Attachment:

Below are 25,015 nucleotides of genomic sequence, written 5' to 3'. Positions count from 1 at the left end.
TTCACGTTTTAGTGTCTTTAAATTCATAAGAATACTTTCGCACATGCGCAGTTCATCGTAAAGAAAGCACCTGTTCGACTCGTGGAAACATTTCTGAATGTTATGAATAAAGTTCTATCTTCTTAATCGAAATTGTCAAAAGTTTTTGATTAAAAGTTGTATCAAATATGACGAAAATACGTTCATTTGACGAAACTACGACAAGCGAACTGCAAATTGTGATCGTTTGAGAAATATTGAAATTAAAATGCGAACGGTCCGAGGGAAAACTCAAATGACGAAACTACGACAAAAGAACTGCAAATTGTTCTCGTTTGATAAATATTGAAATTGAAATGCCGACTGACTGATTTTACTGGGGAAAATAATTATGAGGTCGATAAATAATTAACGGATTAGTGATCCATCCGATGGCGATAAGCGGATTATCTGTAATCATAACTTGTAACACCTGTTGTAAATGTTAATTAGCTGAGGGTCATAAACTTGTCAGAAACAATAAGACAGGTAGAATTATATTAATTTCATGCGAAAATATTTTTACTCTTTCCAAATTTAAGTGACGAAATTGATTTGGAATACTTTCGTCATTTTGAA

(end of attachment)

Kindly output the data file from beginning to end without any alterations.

Below are 25,015 nucleotides of genomic sequence, written 5' to 3'. Positions count from 1 at the left end.
TTCACGTTTTAGTGTCTTTAAATTCATAAGAATACTTTCGCACATGCGCAGTTCATCGTAAAGAAAGCACCTGTTCGACTCGTGGAAACATTTCTGAATGTTATGAATAAAGTTCTATCTTCTTAATCGAAATTGTCAAAAGTTTTTGATTAAAAGTTGTATCAAATATGACGAAAATACGTTCATTTGACGAAACTACGACAAGCGAACTGCAAATTGTGATCGTTTGAGAAATATTGAAATTAAAATGCGAACGGTCCGAGGGAAAACTCAAATGACGAAACTACGACAAAAGAACTGCAAATTGTTCTCGTTTGATAAATATTGAAATTGAAATGCCGACTGACTGATTTTACTGGGGAAAATAATTATGAGGTCGATAAATAATTAACGGATTAGTGATCCATCCGATGGCGATAAGCGGATTATCTGTAATCATAACTTGTAACACCTGTTGTAAATGTTAATTAGCTGAGGGTCATAAACTTGTCAGAAACAATAAGACAGGTAGAATTATATTAATTTCATGCGAAAATATTTTTACTCTTTCCAAATTTAAGTGACGAAATTGATTTGGAATACTTTCGTCATTTTGAA